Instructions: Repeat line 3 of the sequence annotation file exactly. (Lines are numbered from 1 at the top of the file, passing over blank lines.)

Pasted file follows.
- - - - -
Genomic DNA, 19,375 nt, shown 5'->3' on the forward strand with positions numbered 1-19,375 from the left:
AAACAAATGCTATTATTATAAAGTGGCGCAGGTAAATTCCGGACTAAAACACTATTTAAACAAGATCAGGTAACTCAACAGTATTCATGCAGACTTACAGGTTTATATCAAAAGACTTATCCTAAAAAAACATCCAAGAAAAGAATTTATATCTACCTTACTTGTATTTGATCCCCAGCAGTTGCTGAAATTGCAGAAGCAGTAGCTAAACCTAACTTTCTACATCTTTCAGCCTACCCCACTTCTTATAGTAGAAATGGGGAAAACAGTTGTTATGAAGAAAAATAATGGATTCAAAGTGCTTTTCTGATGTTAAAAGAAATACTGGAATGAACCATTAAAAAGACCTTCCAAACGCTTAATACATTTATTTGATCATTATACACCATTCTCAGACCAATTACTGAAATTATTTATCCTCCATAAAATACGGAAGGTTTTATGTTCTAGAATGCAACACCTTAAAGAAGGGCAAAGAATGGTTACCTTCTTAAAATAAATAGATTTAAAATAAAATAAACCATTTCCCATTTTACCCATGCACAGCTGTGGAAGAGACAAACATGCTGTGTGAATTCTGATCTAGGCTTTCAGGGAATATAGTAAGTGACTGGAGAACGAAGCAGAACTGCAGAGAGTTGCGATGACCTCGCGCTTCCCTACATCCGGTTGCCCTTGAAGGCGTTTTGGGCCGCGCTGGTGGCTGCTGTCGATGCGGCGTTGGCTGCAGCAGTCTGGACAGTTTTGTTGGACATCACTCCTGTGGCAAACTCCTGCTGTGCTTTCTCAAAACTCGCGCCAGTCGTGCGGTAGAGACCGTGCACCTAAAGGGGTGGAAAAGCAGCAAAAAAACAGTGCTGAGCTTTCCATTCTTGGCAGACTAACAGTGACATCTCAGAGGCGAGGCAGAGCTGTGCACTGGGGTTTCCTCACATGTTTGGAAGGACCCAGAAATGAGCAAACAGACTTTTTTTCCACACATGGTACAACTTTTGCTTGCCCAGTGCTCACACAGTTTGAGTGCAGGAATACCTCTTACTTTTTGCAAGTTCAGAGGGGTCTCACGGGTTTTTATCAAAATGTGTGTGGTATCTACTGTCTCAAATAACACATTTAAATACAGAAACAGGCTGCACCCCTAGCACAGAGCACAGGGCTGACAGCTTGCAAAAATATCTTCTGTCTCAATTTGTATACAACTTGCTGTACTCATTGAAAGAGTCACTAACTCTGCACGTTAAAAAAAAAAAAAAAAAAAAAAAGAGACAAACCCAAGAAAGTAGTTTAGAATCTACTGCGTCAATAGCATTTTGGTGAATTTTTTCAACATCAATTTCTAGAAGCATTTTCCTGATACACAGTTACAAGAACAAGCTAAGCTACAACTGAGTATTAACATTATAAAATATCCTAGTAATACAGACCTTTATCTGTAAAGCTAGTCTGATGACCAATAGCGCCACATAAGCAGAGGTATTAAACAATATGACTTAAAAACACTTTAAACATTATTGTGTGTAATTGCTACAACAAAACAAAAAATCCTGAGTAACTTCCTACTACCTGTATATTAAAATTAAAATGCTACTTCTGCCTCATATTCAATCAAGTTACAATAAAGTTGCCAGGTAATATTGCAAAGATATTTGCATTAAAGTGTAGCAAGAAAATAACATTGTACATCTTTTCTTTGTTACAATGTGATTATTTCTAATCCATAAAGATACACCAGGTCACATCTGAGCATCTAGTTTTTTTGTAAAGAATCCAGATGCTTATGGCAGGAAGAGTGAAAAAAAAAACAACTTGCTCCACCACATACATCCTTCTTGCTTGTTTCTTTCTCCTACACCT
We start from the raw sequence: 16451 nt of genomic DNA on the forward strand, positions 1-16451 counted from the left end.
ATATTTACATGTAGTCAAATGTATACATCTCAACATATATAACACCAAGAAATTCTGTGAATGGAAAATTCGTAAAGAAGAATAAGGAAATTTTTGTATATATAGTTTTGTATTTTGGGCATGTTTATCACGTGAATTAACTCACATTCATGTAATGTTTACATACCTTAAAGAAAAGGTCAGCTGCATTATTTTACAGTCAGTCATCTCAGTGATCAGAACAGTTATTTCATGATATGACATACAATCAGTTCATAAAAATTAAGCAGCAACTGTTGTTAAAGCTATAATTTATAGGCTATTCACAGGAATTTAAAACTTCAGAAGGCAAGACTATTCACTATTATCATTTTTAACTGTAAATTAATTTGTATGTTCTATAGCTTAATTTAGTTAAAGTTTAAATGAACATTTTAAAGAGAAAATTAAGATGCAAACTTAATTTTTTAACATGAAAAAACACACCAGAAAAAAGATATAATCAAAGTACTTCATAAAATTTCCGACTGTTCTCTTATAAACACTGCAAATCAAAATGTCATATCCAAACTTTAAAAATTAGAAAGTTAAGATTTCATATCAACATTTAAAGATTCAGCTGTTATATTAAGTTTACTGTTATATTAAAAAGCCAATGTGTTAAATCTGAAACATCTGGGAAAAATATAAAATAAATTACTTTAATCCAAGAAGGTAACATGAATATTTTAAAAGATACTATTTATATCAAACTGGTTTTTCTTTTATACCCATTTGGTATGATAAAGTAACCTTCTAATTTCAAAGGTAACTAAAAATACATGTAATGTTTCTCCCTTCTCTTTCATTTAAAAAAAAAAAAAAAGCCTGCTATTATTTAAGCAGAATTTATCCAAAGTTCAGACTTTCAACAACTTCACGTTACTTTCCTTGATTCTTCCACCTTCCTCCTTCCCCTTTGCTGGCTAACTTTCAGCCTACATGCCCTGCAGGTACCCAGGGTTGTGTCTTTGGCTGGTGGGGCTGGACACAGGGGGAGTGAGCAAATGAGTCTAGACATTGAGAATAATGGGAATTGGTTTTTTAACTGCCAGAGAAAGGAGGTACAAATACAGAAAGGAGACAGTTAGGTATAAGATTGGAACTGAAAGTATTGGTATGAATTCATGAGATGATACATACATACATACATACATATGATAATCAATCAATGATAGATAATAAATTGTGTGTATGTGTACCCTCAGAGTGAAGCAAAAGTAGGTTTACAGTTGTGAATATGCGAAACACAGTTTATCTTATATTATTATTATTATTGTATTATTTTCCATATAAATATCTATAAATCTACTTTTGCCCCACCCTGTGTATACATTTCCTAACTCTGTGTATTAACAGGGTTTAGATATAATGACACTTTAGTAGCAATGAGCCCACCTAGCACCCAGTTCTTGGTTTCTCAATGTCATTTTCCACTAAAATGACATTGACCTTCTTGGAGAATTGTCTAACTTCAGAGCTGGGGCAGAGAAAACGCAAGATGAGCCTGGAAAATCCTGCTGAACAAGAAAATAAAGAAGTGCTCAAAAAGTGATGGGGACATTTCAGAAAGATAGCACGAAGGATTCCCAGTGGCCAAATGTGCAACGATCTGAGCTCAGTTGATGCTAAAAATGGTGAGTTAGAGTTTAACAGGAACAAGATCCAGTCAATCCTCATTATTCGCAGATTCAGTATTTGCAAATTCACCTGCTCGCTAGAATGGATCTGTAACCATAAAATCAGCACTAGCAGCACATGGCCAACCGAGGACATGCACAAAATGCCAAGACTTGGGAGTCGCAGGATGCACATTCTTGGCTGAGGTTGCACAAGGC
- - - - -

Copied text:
We start from the raw sequence: 16451 nt of genomic DNA on the forward strand, positions 1-16451 counted from the left end.